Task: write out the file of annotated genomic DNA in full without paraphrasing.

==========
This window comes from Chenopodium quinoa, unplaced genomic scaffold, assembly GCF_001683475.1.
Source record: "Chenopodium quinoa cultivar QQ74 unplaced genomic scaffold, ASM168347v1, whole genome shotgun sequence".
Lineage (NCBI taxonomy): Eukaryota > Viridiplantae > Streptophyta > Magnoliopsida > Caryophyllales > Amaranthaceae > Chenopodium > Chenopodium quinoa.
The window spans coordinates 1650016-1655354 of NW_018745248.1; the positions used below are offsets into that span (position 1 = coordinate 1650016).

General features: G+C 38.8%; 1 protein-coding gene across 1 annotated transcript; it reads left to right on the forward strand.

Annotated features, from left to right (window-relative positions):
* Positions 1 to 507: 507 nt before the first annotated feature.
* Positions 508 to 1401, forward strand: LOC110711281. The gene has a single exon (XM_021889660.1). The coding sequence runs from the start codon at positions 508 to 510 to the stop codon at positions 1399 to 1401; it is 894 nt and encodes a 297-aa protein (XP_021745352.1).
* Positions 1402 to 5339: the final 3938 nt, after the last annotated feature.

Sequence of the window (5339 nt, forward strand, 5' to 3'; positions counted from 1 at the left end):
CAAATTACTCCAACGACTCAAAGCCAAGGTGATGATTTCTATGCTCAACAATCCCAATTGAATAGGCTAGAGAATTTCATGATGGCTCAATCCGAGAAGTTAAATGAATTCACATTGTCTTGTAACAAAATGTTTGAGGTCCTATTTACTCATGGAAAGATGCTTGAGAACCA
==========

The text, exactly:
This window comes from Chenopodium quinoa, unplaced genomic scaffold, assembly GCF_001683475.1.
Source record: "Chenopodium quinoa cultivar QQ74 unplaced genomic scaffold, ASM168347v1, whole genome shotgun sequence".
Lineage (NCBI taxonomy): Eukaryota > Viridiplantae > Streptophyta > Magnoliopsida > Caryophyllales > Amaranthaceae > Chenopodium > Chenopodium quinoa.
The window spans coordinates 1650016-1655354 of NW_018745248.1; the positions used below are offsets into that span (position 1 = coordinate 1650016).

General features: G+C 38.8%; 1 protein-coding gene across 1 annotated transcript; it reads left to right on the forward strand.

Annotated features, from left to right (window-relative positions):
* Positions 1 to 507: 507 nt before the first annotated feature.
* Positions 508 to 1401, forward strand: LOC110711281. The gene has a single exon (XM_021889660.1). The coding sequence runs from the start codon at positions 508 to 510 to the stop codon at positions 1399 to 1401; it is 894 nt and encodes a 297-aa protein (XP_021745352.1).
* Positions 1402 to 5339: the final 3938 nt, after the last annotated feature.

Sequence of the window (5339 nt, forward strand, 5' to 3'; positions counted from 1 at the left end):
CAAATTACTCCAACGACTCAAAGCCAAGGTGATGATTTCTATGCTCAACAATCCCAATTGAATAGGCTAGAGAATTTCATGATGGCTCAATCCGAGAAGTTAAATGAATTCACATTGTCTTGTAACAAAATGTTTGAGGTCCTATTTACTCATGGAAAGATGCTTGAGAACCA